Yet it was in the custody of the state that the girls became Canada’s largest tourist attraction. During the girls’ infancy, nurses would take them to a nursery balcony and show them one at a time to a crowd below, their names written on a card. In the media, the girls’ upbringing was characterized as privileged, with round-the-clock nursing and a swimming pool and playground all their own. But in reality their playground was surrounded with glass that allowed visitors to view them three times a day. From the inside, the glass was covered with fine-mesh screens to hide the viewers, but the girls could see the shadows of the spectators.
“We knew they were there,” Cecile said later. In their 1963 autobiography, We Were Five, they wrote of being isolated from others during their upbringing, only permitted to leave the compound a few times. “We dwelt at the center of a circus,” they wrote. “A carnival set in the middle of nowhere.” According to some estimates, Quintland brought in as much as $500 million to the Ontario province in less than a decade.
“Money Was the Monster”
The girls were used in all kinds of advertisements, including those for Madame Alexander dolls, Quaker oats, Palmolive liquids, Bee Hive golden syrup, toothpaste, war bonds. While tourist parking and admission to the Quintland hospital were free, a store there generated millions of dollars for the province of Ontario, at times keeping the province itself from going bankrupt. The funds were generated through souvenirs such as postcards, dishes, and the Dionne dolls (which are still widely traded today online as well as in the newsletter of the Dionne Quintuplet fan club). Souvenir stands cropped up near their home selling fertility stones — taken from the farm — for 50 cents each; even their father sold them. The quintuplets celebrated holidays early so photographs of them carving pumpkins for Halloween or sitting on Santa’s lap could be sold to newspapers and printed on the holiday.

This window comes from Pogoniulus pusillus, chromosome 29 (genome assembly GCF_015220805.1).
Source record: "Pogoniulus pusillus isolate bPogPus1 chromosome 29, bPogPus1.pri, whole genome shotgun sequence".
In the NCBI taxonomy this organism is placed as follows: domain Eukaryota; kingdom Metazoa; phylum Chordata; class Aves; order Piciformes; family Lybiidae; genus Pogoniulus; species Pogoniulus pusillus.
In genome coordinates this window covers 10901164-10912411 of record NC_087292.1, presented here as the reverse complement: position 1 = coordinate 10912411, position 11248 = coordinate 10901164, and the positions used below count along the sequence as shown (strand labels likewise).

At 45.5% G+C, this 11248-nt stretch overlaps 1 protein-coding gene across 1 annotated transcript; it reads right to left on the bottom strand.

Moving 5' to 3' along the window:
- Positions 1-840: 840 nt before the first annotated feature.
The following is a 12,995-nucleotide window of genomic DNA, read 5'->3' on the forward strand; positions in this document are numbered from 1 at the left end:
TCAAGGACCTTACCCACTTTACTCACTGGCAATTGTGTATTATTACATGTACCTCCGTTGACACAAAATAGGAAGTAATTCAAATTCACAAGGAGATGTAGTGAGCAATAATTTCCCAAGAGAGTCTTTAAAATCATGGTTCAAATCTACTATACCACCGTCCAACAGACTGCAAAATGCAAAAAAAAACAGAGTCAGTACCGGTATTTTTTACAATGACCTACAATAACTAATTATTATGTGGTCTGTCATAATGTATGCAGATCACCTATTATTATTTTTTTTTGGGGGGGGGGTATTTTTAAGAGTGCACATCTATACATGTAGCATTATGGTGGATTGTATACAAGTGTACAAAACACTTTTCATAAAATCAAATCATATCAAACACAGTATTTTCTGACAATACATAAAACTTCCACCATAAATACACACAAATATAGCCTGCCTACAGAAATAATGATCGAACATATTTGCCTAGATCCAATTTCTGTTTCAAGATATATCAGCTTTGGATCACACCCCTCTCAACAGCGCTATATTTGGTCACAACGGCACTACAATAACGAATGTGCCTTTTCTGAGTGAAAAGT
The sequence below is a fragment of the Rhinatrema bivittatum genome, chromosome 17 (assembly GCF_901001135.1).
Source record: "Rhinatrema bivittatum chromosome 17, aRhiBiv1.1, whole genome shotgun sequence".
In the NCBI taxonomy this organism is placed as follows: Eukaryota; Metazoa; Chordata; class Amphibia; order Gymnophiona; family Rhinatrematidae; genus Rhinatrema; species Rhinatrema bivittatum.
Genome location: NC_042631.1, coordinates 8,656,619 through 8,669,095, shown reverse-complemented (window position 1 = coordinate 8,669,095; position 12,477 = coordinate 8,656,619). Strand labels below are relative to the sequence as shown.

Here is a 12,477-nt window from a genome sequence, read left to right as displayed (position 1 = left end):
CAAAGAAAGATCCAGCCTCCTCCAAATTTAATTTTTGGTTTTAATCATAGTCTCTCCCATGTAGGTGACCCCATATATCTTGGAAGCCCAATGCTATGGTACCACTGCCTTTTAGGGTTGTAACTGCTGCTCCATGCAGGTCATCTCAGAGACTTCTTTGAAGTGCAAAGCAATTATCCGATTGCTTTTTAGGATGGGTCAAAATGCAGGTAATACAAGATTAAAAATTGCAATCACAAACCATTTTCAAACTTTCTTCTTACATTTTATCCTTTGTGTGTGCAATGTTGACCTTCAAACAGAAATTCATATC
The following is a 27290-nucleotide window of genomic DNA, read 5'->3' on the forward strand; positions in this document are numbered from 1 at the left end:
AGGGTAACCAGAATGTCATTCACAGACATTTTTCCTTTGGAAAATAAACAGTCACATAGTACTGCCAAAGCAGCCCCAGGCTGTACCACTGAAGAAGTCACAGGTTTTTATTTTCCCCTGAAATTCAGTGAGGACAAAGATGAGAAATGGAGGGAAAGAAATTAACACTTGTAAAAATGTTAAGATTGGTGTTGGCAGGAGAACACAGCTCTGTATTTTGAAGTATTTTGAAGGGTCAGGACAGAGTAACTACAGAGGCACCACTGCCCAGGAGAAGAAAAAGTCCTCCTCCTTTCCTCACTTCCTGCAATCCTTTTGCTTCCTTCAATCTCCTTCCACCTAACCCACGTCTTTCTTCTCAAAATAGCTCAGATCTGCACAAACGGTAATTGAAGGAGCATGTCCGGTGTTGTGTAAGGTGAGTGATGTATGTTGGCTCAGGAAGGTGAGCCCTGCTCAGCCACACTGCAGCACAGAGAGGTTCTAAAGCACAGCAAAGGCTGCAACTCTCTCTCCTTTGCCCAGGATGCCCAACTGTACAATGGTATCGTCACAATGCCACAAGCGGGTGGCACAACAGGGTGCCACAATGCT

“Money was the monster,” they said in We Were Five, “So many around us were unable to resist the temptation.” Although their parents lived across the street from Quintland, the couple felt unwelcome there, and became infrequent visitors. “We didn’t know each other,” Cecile recalled.
Moving Back Home
At age 9, the Dionne couple won the girls back after a bitter custody battle, yet the girls’ new home was “the saddest home we ever knew,” they later wrote. They didn’t perceive their parents as saviors from Quintland; they came to see their mother as unloving and their father as controlling, even tyrannical. Their parents acted as if “they had been partners in some unspoken misdeed in bringing us into the world [and] we were drenched with a sense of having sinned from the hour of our birth.” The girls later admitted that they all longed to have been born alone rather than as five.